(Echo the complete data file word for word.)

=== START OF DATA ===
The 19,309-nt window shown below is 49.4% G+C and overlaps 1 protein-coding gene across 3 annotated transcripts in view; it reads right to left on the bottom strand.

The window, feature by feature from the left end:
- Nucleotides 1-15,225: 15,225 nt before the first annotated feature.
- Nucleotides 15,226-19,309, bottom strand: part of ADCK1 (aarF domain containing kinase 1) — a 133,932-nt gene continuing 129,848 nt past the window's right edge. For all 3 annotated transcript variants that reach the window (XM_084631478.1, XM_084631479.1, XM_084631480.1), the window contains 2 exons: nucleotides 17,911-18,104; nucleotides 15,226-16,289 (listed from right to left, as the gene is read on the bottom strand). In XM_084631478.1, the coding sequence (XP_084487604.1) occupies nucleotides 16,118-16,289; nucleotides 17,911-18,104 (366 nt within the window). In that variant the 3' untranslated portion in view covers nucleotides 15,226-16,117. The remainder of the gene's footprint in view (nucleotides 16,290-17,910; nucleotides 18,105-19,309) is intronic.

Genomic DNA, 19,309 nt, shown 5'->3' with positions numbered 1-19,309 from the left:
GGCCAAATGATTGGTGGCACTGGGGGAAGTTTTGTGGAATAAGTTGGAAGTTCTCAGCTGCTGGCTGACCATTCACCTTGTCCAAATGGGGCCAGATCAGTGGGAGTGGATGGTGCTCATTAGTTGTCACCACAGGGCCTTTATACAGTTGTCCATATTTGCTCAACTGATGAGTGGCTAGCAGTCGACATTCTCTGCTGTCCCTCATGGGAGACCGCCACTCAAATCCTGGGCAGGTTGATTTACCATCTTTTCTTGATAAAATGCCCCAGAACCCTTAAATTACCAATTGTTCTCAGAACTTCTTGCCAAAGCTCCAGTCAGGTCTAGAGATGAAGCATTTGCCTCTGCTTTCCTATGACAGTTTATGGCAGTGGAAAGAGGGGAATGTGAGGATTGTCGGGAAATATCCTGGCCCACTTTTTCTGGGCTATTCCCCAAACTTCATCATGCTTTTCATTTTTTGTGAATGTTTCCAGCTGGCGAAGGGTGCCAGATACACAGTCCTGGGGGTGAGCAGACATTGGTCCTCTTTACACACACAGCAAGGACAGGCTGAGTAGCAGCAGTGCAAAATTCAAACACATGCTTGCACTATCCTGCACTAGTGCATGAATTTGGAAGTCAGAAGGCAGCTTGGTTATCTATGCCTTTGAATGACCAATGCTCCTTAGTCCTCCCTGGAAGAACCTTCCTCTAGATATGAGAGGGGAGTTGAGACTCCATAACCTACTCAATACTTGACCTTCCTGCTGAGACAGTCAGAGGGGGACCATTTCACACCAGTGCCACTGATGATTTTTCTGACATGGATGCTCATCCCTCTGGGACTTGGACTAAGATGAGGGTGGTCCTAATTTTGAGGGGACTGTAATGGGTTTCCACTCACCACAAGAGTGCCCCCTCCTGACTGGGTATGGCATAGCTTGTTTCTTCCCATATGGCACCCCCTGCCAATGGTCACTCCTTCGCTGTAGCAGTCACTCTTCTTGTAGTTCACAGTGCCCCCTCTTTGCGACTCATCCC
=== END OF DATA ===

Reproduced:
The 19,309-nt window shown below is 49.4% G+C and overlaps 1 protein-coding gene across 3 annotated transcripts in view; it reads right to left on the bottom strand.

The window, feature by feature from the left end:
- Nucleotides 1-15,225: 15,225 nt before the first annotated feature.
- Nucleotides 15,226-19,309, bottom strand: part of ADCK1 (aarF domain containing kinase 1) — a 133,932-nt gene continuing 129,848 nt past the window's right edge. For all 3 annotated transcript variants that reach the window (XM_084631478.1, XM_084631479.1, XM_084631480.1), the window contains 2 exons: nucleotides 17,911-18,104; nucleotides 15,226-16,289 (listed from right to left, as the gene is read on the bottom strand). In XM_084631478.1, the coding sequence (XP_084487604.1) occupies nucleotides 16,118-16,289; nucleotides 17,911-18,104 (366 nt within the window). In that variant the 3' untranslated portion in view covers nucleotides 15,226-16,117. The remainder of the gene's footprint in view (nucleotides 16,290-17,910; nucleotides 18,105-19,309) is intronic.

Genomic DNA, 19,309 nt, shown 5'->3' with positions numbered 1-19,309 from the left:
GGCCAAATGATTGGTGGCACTGGGGGAAGTTTTGTGGAATAAGTTGGAAGTTCTCAGCTGCTGGCTGACCATTCACCTTGTCCAAATGGGGCCAGATCAGTGGGAGTGGATGGTGCTCATTAGTTGTCACCACAGGGCCTTTATACAGTTGTCCATATTTGCTCAACTGATGAGTGGCTAGCAGTCGACATTCTCTGCTGTCCCTCATGGGAGACCGCCACTCAAATCCTGGGCAGGTTGATTTACCATCTTTTCTTGATAAAATGCCCCAGAACCCTTAAATTACCAATTGTTCTCAGAACTTCTTGCCAAAGCTCCAGTCAGGTCTAGAGATGAAGCATTTGCCTCTGCTTTCCTATGACAGTTTATGGCAGTGGAAAGAGGGGAATGTGAGGATTGTCGGGAAATATCCTGGCCCACTTTTTCTGGGCTATTCCCCAAACTTCATCATGCTTTTCATTTTTTGTGAATGTTTCCAGCTGGCGAAGGGTGCCAGATACACAGTCCTGGGGGTGAGCAGACATTGGTCCTCTTTACACACACAGCAAGGACAGGCTGAGTAGCAGCAGTGCAAAATTCAAACACATGCTTGCACTATCCTGCACTAGTGCATGAATTTGGAAGTCAGAAGGCAGCTTGGTTATCTATGCCTTTGAATGACCAATGCTCCTTAGTCCTCCCTGGAAGAACCTTCCTCTAGATATGAGAGGGGAGTTGAGACTCCATAACCTACTCAATACTTGACCTTCCTGCTGAGACAGTCAGAGGGGGACCATTTCACACCAGTGCCACTGATGATTTTTCTGACATGGATGCTCATCCCTCTGGGACTTGGACTAAGATGAGGGTGGTCCTAATTTTGAGGGGACTGTAATGGGTTTCCACTCACCACAAGAGTGCCCCCTCCTGACTGGGTATGGCATAGCTTGTTTCTTCCCATATGGCACCCCCTGCCAATGGTCACTCCTTCGCTGTAGCAGTCACTCTTCTTGTAGTTCACAGTGCCCCCTCTTTGCGACTCATCCC